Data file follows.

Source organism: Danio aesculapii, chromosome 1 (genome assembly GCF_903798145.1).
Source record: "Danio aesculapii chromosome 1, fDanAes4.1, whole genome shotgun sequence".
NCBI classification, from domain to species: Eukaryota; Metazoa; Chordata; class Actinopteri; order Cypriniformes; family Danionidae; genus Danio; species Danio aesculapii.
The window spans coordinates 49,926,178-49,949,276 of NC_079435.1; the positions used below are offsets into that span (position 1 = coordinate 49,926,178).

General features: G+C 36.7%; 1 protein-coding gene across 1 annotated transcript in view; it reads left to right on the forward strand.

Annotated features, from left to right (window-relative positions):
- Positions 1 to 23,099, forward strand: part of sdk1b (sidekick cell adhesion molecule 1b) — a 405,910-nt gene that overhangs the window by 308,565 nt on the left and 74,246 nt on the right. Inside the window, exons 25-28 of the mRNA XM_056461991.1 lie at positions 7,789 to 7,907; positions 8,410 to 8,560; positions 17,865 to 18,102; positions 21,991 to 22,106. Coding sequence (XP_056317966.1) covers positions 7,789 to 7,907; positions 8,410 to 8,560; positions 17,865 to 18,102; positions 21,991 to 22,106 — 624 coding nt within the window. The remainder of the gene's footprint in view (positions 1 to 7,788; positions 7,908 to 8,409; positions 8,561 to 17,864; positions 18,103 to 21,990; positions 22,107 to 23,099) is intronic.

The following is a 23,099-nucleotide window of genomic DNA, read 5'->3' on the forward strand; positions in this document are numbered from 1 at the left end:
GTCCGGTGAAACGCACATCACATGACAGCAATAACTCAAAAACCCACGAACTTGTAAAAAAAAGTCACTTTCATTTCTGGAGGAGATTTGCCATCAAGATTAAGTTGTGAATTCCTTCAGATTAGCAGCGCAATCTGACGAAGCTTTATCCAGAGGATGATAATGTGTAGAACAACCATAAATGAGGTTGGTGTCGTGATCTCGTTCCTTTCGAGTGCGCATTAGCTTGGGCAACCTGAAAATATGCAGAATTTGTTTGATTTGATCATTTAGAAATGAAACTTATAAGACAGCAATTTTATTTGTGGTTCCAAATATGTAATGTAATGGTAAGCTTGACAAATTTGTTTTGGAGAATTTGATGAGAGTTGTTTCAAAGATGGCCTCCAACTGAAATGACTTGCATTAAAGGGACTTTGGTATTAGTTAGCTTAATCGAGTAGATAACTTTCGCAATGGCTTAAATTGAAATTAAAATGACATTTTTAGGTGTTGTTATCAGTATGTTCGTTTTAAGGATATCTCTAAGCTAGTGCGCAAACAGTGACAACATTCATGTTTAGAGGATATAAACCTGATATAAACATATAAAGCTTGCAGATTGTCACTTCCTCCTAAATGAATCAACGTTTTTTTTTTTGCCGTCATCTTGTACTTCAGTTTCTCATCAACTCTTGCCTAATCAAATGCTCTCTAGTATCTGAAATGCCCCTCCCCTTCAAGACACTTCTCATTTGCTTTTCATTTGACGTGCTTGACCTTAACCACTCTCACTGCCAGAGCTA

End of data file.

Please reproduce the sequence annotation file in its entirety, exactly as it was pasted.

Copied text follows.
Source organism: Danio aesculapii, chromosome 1 (genome assembly GCF_903798145.1).
Source record: "Danio aesculapii chromosome 1, fDanAes4.1, whole genome shotgun sequence".
NCBI classification, from domain to species: Eukaryota; Metazoa; Chordata; class Actinopteri; order Cypriniformes; family Danionidae; genus Danio; species Danio aesculapii.
The window spans coordinates 49,926,178-49,949,276 of NC_079435.1; the positions used below are offsets into that span (position 1 = coordinate 49,926,178).

General features: G+C 36.7%; 1 protein-coding gene across 1 annotated transcript in view; it reads left to right on the forward strand.

Annotated features, from left to right (window-relative positions):
- Positions 1 to 23,099, forward strand: part of sdk1b (sidekick cell adhesion molecule 1b) — a 405,910-nt gene that overhangs the window by 308,565 nt on the left and 74,246 nt on the right. Inside the window, exons 25-28 of the mRNA XM_056461991.1 lie at positions 7,789 to 7,907; positions 8,410 to 8,560; positions 17,865 to 18,102; positions 21,991 to 22,106. Coding sequence (XP_056317966.1) covers positions 7,789 to 7,907; positions 8,410 to 8,560; positions 17,865 to 18,102; positions 21,991 to 22,106 — 624 coding nt within the window. The remainder of the gene's footprint in view (positions 1 to 7,788; positions 7,908 to 8,409; positions 8,561 to 17,864; positions 18,103 to 21,990; positions 22,107 to 23,099) is intronic.

The following is a 23,099-nucleotide window of genomic DNA, read 5'->3' on the forward strand; positions in this document are numbered from 1 at the left end:
GTCCGGTGAAACGCACATCACATGACAGCAATAACTCAAAAACCCACGAACTTGTAAAAAAAAGTCACTTTCATTTCTGGAGGAGATTTGCCATCAAGATTAAGTTGTGAATTCCTTCAGATTAGCAGCGCAATCTGACGAAGCTTTATCCAGAGGATGATAATGTGTAGAACAACCATAAATGAGGTTGGTGTCGTGATCTCGTTCCTTTCGAGTGCGCATTAGCTTGGGCAACCTGAAAATATGCAGAATTTGTTTGATTTGATCATTTAGAAATGAAACTTATAAGACAGCAATTTTATTTGTGGTTCCAAATATGTAATGTAATGGTAAGCTTGACAAATTTGTTTTGGAGAATTTGATGAGAGTTGTTTCAAAGATGGCCTCCAACTGAAATGACTTGCATTAAAGGGACTTTGGTATTAGTTAGCTTAATCGAGTAGATAACTTTCGCAATGGCTTAAATTGAAATTAAAATGACATTTTTAGGTGTTGTTATCAGTATGTTCGTTTTAAGGATATCTCTAAGCTAGTGCGCAAACAGTGACAACATTCATGTTTAGAGGATATAAACCTGATATAAACATATAAAGCTTGCAGATTGTCACTTCCTCCTAAATGAATCAACGTTTTTTTTTTTGCCGTCATCTTGTACTTCAGTTTCTCATCAACTCTTGCCTAATCAAATGCTCTCTAGTATCTGAAATGCCCCTCCCCTTCAAGACACTTCTCATTTGCTTTTCATTTGACGTGCTTGACCTTAACCACTCTCACTGCCAGAGCTA